President Obama Can 'Bypass Congress' Over Iraq

US President Barack Obama had told Congressional leaders he does not need lawmakers' approval for any action in Iraq, the top Senate Republican says.

Senator Mitch Mc McConnell was speaking after a meeting between the president and senior members of Congress.

Iraq has asked for US air strikes against advancing Sunni militants.

Meanwhile US Vice-President Biden and Iraqi PM Nouri Maliki discussed possible "additional measures" by the US to assist Iraqi forces.

The two men considered ways "to roll back the terrorists' advances", a White House statement said.

On Wednesday Mr Obama met Congressional leaders at the White House to discuss the US response to recent advances by ISIS (Islamic State in Iraq and the Levant).

Speaking afterwards, Mr McConnell said the president had "indicated he didn't feel he had any need for authority from us for steps that he might take".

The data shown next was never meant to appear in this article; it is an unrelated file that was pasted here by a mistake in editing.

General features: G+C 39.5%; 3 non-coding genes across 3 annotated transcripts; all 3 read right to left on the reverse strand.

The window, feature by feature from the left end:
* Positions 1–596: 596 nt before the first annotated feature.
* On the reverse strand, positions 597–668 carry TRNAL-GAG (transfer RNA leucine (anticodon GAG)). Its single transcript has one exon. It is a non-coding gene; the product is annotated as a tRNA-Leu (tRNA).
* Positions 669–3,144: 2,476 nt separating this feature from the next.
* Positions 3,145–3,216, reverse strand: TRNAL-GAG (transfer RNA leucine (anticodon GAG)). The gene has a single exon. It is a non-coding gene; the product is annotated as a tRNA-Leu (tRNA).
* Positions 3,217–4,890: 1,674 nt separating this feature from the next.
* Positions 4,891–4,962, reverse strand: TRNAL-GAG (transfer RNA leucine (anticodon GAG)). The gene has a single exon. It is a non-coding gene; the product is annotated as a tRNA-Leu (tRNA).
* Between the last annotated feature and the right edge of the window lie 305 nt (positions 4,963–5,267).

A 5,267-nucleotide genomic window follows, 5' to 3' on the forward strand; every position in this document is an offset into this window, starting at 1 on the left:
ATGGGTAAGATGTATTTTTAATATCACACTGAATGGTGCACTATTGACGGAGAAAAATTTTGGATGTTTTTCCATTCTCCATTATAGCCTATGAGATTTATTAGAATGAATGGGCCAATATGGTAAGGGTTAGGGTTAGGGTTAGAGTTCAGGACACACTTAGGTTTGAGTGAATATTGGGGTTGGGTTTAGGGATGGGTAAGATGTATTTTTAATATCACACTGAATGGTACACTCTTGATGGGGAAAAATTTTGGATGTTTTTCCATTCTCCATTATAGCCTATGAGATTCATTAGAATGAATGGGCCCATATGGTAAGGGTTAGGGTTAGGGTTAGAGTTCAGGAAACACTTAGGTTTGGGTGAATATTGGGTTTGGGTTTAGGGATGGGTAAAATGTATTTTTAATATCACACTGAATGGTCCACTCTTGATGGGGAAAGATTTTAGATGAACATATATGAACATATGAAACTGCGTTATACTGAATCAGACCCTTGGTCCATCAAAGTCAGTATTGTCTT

Correspondents say the White House has so far avoided the thorny question as to whether it needs Congressional authority for any military action in Iraq.

Last year the president did not seek consent for possible attacks against Syria, although he abandoned such a move once it became clear that Congress would not support it.

Earlier this month a number of lawmakers condemned the lack of congressional consultation over the release of army Sergeant Bowe Bergdahl from the Taliban in Afghanistan in exchange for five Guantanamo Bay detainees.

Administration officials say the president may be able to act unilaterally in Iraq because its government has requested US air strikes against ISIS militants who have seized several key cities over the past week.

ISIS and their Sunni Muslim allies are also reported to be advancing in Diyala and Salahuddin provinces after they overran Iraq's second city, Mosul, last week.

(BBC)



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